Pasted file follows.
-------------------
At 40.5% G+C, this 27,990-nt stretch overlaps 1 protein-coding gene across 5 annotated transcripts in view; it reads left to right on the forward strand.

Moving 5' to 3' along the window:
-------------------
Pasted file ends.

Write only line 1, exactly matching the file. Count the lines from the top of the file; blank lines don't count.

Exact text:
At 40.5% G+C, this 27,990-nt stretch overlaps 1 protein-coding gene across 5 annotated transcripts in view; it reads left to right on the forward strand.